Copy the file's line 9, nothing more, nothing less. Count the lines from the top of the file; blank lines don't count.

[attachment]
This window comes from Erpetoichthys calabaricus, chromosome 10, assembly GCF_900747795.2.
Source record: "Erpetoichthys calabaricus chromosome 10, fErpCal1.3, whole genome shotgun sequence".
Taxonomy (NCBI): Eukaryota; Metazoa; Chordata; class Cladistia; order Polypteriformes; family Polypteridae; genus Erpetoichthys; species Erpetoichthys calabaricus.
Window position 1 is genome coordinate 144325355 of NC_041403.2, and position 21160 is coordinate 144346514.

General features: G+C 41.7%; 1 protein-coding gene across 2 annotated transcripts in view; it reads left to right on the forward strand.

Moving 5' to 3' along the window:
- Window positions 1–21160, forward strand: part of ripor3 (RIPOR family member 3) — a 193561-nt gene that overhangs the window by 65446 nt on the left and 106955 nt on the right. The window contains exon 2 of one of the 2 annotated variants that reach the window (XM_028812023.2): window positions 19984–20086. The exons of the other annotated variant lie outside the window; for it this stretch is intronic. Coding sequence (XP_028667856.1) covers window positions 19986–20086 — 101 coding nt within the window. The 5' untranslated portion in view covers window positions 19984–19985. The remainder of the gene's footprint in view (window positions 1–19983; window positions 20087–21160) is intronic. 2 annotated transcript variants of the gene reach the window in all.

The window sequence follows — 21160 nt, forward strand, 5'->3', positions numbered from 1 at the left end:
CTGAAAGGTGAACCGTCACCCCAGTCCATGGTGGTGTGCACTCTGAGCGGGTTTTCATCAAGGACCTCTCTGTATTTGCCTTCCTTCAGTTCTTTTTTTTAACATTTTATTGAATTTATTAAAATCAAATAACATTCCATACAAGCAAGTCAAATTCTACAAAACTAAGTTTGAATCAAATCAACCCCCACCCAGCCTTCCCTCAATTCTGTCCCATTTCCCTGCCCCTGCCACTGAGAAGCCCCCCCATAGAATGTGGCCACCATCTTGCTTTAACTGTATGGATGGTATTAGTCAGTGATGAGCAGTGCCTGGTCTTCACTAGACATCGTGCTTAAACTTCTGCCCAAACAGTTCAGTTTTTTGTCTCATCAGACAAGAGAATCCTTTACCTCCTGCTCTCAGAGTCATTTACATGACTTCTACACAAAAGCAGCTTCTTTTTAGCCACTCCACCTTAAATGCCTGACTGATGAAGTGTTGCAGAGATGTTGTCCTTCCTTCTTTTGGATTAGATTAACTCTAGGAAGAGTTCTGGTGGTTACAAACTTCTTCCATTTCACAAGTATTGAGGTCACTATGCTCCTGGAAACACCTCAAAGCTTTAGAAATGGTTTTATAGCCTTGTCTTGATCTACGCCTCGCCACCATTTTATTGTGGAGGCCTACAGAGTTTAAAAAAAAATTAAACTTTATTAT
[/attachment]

CTGAAAGGTGAACCGTCACCCCAGTCCATGGTGGTGTGCACTCTGAGCGGGTTTTCATCAAGGACCTCTCTGTATTTGCCTTCCTTCAGTTCTTTTTTTTAACATTTTATTGAATTTATTAAAATCAAATAACATTCCATACAAGCAAGTCAAATTCTACAAAACTAAGTTTGAATCAAATCAACCCCCACCCAGCCTTCCCTCAATTCTGTCCCATTTCCCTGCCCCTGCCACTGAGAAGCCCCCCCATAGAATGTGGCCACCATCTTGCTTTAACTGTATGGATGGTATTAGTCAGTGATGAGCAGTGCCTGGTCTTCACTAGACATCGTGCTTAAACTTCTGCCCAAACAGTTCAGTTTTTTGTCTCATCAGACAAGAGAATCCTTTACCTCCTGCTCTCAGAGTCATTTACATGACTTCTACACAAAAGCAGCTTCTTTTTAGCCACTCCACCTTAAATGCCTGACTGATGAAGTGTTGCAGAGATGTTGTCCTTCCTTCTTTTGGATTAGATTAACTCTAGGAAGAGTTCTGGTGGTTACAAACTTCTTCCATTTCACAAGTATTGAGGTCACTATGCTCCTGGAAACACCTCAAAGCTTTAGAAATGGTTTTATAGCCTTGTCTTGATCTACGCCTCGCCACCATTTTATTGTGGAGGCCTACAGAGTTTAAAAAAAAATTAAACTTTATTAT